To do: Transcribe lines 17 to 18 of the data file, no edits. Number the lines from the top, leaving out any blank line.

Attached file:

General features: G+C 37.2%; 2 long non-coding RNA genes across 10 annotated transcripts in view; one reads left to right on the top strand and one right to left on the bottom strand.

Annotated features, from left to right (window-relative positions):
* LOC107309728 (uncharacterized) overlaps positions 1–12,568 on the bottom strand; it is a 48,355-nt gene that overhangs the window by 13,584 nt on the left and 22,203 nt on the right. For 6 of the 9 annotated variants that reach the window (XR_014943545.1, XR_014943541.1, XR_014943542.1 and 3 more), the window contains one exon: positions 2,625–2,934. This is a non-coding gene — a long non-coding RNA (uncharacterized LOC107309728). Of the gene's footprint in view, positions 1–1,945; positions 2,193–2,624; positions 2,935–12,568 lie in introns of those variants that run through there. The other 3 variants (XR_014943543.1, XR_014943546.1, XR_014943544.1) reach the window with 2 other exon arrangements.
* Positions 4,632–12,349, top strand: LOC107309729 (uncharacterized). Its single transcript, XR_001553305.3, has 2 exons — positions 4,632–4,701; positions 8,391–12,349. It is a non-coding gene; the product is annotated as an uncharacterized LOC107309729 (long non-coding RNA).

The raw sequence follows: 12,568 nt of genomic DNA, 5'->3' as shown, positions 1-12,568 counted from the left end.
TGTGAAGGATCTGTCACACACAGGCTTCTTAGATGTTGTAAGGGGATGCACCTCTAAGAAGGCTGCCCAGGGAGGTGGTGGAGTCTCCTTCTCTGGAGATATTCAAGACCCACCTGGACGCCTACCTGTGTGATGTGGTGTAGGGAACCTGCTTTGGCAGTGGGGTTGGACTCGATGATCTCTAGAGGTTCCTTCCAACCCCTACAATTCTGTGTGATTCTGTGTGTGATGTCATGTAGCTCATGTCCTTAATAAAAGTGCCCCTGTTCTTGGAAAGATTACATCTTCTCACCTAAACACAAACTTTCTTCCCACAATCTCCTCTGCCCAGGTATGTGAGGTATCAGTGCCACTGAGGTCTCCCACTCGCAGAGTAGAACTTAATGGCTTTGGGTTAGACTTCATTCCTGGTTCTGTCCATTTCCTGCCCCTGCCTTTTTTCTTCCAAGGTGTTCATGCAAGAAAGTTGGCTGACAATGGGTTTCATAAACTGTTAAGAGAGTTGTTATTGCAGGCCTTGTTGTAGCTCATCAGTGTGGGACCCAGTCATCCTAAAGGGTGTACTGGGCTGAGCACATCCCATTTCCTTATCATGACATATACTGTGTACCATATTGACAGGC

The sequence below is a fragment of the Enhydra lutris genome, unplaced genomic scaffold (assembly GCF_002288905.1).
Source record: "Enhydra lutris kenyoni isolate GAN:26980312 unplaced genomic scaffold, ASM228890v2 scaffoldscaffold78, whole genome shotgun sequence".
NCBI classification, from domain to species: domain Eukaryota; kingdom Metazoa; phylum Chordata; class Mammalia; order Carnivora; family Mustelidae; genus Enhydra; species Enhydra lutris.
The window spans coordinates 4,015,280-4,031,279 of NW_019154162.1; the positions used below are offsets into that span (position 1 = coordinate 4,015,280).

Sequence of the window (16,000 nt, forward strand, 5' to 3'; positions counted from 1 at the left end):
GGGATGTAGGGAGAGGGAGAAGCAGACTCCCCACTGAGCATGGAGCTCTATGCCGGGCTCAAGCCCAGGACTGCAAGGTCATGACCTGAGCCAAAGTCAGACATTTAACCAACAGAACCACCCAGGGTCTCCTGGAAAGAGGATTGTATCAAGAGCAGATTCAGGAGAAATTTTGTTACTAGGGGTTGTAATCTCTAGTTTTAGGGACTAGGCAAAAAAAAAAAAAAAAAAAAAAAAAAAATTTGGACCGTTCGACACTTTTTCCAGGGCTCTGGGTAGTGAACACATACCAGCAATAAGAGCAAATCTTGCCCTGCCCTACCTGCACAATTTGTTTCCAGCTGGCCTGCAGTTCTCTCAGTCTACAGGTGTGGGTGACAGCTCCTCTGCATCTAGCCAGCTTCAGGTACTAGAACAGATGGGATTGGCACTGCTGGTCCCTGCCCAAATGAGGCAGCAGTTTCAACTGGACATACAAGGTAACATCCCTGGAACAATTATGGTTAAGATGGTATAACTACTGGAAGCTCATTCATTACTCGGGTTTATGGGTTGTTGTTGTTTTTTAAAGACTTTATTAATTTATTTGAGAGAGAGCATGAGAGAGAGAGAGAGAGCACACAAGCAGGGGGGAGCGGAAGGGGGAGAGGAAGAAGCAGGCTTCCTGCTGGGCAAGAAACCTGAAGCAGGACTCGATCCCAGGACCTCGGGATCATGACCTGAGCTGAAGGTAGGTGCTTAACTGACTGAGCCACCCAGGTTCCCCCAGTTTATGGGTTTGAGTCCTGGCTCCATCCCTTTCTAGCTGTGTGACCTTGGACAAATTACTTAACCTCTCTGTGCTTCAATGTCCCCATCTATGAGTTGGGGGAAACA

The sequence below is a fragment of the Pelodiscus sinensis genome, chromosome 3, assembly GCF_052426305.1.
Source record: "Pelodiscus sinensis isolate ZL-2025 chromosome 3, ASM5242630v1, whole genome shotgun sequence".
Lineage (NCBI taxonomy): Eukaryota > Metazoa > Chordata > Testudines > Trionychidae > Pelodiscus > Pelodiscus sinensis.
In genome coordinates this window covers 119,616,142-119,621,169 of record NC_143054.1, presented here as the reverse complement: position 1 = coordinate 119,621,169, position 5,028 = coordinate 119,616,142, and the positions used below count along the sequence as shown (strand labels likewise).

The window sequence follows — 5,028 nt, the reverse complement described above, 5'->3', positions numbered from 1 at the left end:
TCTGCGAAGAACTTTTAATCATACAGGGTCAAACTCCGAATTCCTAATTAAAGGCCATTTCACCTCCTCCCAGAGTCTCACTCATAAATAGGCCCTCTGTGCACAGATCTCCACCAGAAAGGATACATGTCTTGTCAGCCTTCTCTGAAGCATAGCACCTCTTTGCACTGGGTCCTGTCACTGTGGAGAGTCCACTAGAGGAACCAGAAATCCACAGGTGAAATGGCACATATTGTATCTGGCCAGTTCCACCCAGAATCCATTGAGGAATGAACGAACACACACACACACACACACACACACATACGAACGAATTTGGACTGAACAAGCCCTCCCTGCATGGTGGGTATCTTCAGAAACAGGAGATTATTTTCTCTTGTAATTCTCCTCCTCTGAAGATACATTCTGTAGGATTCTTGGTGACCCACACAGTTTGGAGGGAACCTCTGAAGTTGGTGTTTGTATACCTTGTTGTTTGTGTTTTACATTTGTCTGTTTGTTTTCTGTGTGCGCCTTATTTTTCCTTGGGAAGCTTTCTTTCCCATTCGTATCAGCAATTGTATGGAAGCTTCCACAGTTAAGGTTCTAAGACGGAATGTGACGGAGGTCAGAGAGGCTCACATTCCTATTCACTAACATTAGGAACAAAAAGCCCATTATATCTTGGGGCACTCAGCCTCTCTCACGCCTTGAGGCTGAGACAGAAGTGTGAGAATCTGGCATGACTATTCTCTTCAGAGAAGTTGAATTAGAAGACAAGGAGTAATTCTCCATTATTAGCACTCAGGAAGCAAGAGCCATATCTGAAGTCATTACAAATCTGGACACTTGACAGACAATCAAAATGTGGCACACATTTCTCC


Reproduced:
The window sequence follows — 5,028 nt, the reverse complement described above, 5'->3', positions numbered from 1 at the left end:
TCTGCGAAGAACTTTTAATCATACAGGGTCAAACTCCGAATTCCTAATTAAAGGCCATTTCACCTCCTCCCAGAGTCTCACTCATAAATAGGCCCTCTGTGCACAGATCTCCACCAGAAAGGATACATGTCTTGTCAGCCTTCTCTGAAGCATAGCACCTCTTTGCACTGGGTCCTGTCACTGTGGAGAGTCCACTAGAGGAACCAGAAATCCACAGGTGAAATGGCACATATTGTATCTGGCCAGTTCCACCCAGAATCCATTGAGGAATGAACGAACACACACACACACACACACACACACATACGAACGAATTTGGACTGAACAAGCCCTCCCTGCATGGTGGGTATCTTCAGAAACAGGAGATTATTTTCTCTTGTAATTCTCCTCCTCTGAAGATACATTCTGTAGGATTCTTGGTGACCCACACAGTTTGGAGGGAACCTCTGAAGTTGGTGTTTGTATACCTTGTTGTTTGTGTTTTACATTTGTCTGTTTGTTTTCTGTGTGCGCCTTATTTTTCCTTGGGAAGCTTTCTTTCCCATTCGTATCAGCAATTGTATGGAAGCTTCCACAGTTAAGGTTCTAAGACGGAATGTGACGGAGGTCAGAGAGGCTCACATTCCTATTCACTAACATTAGGAACAAAAAGCCCATTATATCTTGGGGCACTCAGCCTCTCTCACGCCTTGAGGCTGAGACAGAAGTGTGAGAATCTGGCATGACTATTCTCTTCAGAGAAGTTGAATTAGAAGACAAGGAGTAATTCTCCATTATTAGCACTCAGGAAGCAAGAGCCATATCTGAAGTCATTACAAATCTGGACACTTGACAGACAATCAAAATGTGGCACACATTTCTCC